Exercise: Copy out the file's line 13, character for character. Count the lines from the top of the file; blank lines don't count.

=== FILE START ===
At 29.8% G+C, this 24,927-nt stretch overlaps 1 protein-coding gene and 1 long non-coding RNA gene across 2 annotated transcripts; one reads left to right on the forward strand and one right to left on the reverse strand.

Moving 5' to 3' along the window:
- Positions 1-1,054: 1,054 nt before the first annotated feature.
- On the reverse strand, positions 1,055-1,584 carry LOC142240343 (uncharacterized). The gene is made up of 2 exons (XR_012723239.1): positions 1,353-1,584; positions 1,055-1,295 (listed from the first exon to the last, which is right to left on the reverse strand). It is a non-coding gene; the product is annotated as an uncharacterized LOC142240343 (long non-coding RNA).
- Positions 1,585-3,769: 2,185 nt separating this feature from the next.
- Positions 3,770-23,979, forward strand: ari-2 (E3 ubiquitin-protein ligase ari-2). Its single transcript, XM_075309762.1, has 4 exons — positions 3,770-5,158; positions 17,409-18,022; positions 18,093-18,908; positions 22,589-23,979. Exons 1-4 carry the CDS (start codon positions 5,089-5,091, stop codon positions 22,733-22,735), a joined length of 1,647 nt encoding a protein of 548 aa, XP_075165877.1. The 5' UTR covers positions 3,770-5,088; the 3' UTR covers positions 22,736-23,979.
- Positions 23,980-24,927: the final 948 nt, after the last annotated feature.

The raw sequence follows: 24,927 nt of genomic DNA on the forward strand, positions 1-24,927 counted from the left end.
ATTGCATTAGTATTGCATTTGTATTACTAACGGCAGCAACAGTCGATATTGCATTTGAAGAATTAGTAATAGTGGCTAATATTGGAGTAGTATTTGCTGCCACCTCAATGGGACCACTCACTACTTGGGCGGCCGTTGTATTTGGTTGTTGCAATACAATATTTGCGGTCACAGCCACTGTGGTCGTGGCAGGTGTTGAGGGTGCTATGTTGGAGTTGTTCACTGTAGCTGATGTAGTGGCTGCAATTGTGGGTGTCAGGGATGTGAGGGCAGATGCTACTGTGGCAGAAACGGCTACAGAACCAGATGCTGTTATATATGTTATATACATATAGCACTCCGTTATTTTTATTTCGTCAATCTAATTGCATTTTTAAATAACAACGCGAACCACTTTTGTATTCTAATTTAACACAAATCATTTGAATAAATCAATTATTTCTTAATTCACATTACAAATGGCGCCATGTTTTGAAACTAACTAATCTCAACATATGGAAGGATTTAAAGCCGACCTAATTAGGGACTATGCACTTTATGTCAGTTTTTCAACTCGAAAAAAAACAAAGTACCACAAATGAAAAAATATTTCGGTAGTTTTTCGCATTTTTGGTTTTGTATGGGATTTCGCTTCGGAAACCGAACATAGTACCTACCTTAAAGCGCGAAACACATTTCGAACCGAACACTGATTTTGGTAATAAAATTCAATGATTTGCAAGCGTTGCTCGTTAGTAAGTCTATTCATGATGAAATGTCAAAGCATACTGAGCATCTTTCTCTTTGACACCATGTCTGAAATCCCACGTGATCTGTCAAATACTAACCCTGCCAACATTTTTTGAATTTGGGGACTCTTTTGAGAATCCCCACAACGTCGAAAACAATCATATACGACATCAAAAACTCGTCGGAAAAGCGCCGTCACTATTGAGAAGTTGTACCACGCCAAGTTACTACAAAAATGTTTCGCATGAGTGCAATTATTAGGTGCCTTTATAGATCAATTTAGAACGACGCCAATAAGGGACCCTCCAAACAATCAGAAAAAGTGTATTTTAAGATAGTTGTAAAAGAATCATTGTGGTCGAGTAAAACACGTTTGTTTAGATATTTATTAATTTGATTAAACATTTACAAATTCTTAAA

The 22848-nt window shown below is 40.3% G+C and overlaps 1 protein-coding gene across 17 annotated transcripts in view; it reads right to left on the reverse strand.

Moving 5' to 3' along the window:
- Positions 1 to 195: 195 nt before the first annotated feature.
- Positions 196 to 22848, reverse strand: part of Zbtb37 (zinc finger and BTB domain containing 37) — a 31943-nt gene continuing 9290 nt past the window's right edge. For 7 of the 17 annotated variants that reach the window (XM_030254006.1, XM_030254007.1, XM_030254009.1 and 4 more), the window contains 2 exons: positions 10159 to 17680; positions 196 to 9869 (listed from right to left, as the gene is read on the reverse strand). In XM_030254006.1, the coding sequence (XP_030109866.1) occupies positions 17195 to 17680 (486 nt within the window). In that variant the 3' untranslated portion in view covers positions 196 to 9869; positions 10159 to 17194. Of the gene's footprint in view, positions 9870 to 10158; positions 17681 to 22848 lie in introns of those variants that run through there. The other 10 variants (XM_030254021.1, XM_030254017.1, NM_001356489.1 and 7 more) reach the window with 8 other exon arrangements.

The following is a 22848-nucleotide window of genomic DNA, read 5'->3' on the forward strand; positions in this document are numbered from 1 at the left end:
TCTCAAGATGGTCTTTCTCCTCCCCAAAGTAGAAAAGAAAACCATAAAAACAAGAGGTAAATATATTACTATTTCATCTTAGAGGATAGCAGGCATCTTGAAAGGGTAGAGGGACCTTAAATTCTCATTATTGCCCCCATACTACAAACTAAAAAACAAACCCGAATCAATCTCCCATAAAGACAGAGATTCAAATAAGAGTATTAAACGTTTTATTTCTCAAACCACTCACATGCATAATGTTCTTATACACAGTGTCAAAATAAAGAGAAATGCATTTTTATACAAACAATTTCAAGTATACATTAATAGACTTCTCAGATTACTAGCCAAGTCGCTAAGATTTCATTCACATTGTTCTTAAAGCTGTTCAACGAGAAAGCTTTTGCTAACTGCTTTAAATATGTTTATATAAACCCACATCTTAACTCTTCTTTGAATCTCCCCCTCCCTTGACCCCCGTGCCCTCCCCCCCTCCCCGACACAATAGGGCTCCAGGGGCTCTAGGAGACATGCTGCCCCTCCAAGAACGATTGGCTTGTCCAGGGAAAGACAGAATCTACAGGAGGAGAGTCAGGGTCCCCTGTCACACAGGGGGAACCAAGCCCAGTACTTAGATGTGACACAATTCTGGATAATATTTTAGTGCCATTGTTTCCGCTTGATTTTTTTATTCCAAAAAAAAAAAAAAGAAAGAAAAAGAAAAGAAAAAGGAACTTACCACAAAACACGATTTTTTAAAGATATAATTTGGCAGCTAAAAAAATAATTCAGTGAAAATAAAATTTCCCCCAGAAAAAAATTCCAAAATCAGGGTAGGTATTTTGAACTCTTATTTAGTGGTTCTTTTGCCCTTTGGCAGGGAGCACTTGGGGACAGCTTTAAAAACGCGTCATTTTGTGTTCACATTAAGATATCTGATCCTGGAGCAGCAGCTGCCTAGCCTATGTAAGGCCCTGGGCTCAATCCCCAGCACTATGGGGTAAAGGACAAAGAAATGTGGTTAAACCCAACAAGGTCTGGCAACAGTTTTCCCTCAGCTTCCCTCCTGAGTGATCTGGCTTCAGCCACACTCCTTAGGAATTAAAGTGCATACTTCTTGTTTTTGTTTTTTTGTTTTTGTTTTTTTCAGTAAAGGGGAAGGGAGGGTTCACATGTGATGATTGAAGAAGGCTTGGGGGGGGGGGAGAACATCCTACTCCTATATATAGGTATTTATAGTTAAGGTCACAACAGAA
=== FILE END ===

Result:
- Positions 196 to 22848, reverse strand: part of Zbtb37 (zinc finger and BTB domain containing 37) — a 31943-nt gene continuing 9290 nt past the window's right edge. For 7 of the 17 annotated variants that reach the window (XM_030254006.1, XM_030254007.1, XM_030254009.1 and 4 more), the window contains 2 exons: positions 10159 to 17680; positions 196 to 9869 (listed from right to left, as the gene is read on the reverse strand). In XM_030254006.1, the coding sequence (XP_030109866.1) occupies positions 17195 to 17680 (486 nt within the window). In that variant the 3' untranslated portion in view covers positions 196 to 9869; positions 10159 to 17194. Of the gene's footprint in view, positions 9870 to 10158; positions 17681 to 22848 lie in introns of those variants that run through there. The other 10 variants (XM_030254021.1, XM_030254017.1, NM_001356489.1 and 7 more) reach the window with 8 other exon arrangements.